Non­fic­tion

Sage Advice: Pirkei Avot, with Trans­la­tion and Commentary

Irv­ing (Yitz) Greenberg
  • Review
By – April 20, 2016

Pirkei Avot, usu­al­ly trans­lat­ed as Chap­ters of the Fathers” or Ethics of the Fathers,” is the beloved Mish­na­ic col­lec­tion of rab­binic apho­risms that has now received a new trans­la­tion and his­tor­i­cal-con­tex­tu­al com­men­tary by renowned edu­ca­tor and the­olo­gian Rab­bi Dr. Irv­ing (Yitz) Green­berg. While acknowl­edg­ing that there have been hun­dreds of pri­or trans­la­tions and com­men­taries, Rab­bi Dr. Green­berg seeks to make Avot avail­able to the broad­er pub­lic as well as those who have grown up with a rab­binic Jew­ish her­itage” and demon­strate that the rab­binic view of life, the bib­li­cal tra­di­tion, and his­to­ry can offer spir­i­tu­al guid­ance to a world seek­ing its way amid rapid cul­tur­al change and wide­spread moral confusion.”

Bring­ing a life­time of learn­ing to the task, Rab­bi Dr. Green­berg cites rab­binic and aca­d­e­m­ic sources through­out the book to pro­vide the his­tor­i­cal con­text of the sages’ quotes. He sit­u­ates their say­ings with­in the con­text of their lives as trans­mit­ters and pro­tec­tors of the Jew­ish tra­di­tion and its val­ues under Roman rule (the author often cred­its assis­tance in this regard to Rab­bi Binyamin Lau’s mul­ti-vol­ume work The Sages, also pub­lished by Maggid/​Koren), while empha­siz­ing the teach­ings’ con­tem­po­rary rel­e­vance. His lan­guage is char­ac­ter­is­ti­cal­ly soar­ing and schol­ar­ly, such as when he gloss­es the mish­na that con­tains Rab­ban Gam­liel the son of Rab­bi Yehu­da the Prince’s state­ments that it is good to com­bine Torah study with world­ly occu­pa­tion” and those who work for the com­mu­ni­ty should do so for the sake of heav­en” by stat­ing com­mu­nal lead­er­ship and ser­vice done for noble motives rather than for self­ish inter­est is of the high­est order and dig­ni­ty in God’s eyes. Note that these state­ments were made by a descen­dant of a fam­i­ly that had led the com­mu­ni­ty for gen­er­a­tions and sup­port­ed itself along the way.”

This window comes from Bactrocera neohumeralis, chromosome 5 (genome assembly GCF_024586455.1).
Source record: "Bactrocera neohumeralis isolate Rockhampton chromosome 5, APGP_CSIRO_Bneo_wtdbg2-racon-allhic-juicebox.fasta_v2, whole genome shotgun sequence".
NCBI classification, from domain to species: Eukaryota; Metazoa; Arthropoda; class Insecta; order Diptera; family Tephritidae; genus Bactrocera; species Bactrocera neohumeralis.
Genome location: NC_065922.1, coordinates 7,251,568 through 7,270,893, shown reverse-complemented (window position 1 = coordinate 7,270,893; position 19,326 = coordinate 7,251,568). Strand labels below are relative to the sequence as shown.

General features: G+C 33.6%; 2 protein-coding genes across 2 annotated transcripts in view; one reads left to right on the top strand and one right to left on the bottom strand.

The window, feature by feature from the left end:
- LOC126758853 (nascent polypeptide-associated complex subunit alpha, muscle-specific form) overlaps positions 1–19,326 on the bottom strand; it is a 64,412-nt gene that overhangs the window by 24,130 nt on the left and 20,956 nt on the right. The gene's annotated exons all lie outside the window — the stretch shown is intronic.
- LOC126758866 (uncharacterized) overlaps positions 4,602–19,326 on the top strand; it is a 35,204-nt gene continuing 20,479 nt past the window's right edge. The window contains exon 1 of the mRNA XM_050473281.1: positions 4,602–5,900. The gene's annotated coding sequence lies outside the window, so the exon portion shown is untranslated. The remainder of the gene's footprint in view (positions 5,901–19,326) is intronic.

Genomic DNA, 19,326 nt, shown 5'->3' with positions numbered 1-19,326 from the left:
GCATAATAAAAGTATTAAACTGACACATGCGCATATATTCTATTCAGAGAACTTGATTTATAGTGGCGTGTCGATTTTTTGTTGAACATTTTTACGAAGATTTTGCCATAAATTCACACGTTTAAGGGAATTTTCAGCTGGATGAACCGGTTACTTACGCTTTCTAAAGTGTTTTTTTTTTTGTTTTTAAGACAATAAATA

While it would have been impos­si­ble for the work, espe­cial­ly giv­en its stat­ed aim of mass appeal, to cite even a major por­tion of the immense schol­ar­ship on Avot, the book often leaves one want­i­ng more — some of the indi­vid­ual mish­nay­ot receive pages of com­men­tary while oth­ers get just a hand­ful of lines. The analy­sis of 2:3 for exam­ple, which con­tains Rab­ban Gamliel’s warn­ing to be care­ful of the gov­ern­ing people…they appear to be lov­ing friends when they are ben­e­fit­ing from a per­son, but do not stand by a per­son when he is strug­gling,” a pas­sage ripe with both his­tor­i­cal and con­tem­po­rary res­o­nance, receives only this com­ment: Rab­ban Gam­liel saw the exploita­tive and errat­ic behav­ior of the Roman author­i­ties and their col­lab­o­ra­tors up close.” One wish­es a bib­li­og­ra­phy /​guidance for fur­ther read­ing, would have been pro­vid­ed, a desire which was trig­gered mul­ti­ple times read­ing the text (for exam­ple, p. 260 refers to the rab­binic inter­pre­ta­tion of Sodomite soci­ety” but no ref­er­ence is giv­en as to where one can find this interpretation.)

These minor quib­bles aside, the work suc­ceeds in its ped­a­gog­i­cal goals, and one looks for­ward to future vol­umes in the author’s project to devel­op a Jew­ish nar­ra­tive the­ol­o­gy for our time.” 

Relat­ed Content:


Dr. Stu Halpern is Senior Advi­sor to the Provost of Yeshi­va Uni­ver­si­ty. He has edit­ed or co-edit­ed 14 books, includ­ing Torah and West­ern Thought: Intel­lec­tu­al Por­traits of Ortho­doxy and Moder­ni­ty and Books of the Peo­ple: Revis­it­ing Clas­sic Works of Jew­ish Thought, and has lec­tured in syn­a­gogues, Hil­lels and adult Jew­ish edu­ca­tion­al set­tings across the U.S.

Discussion Questions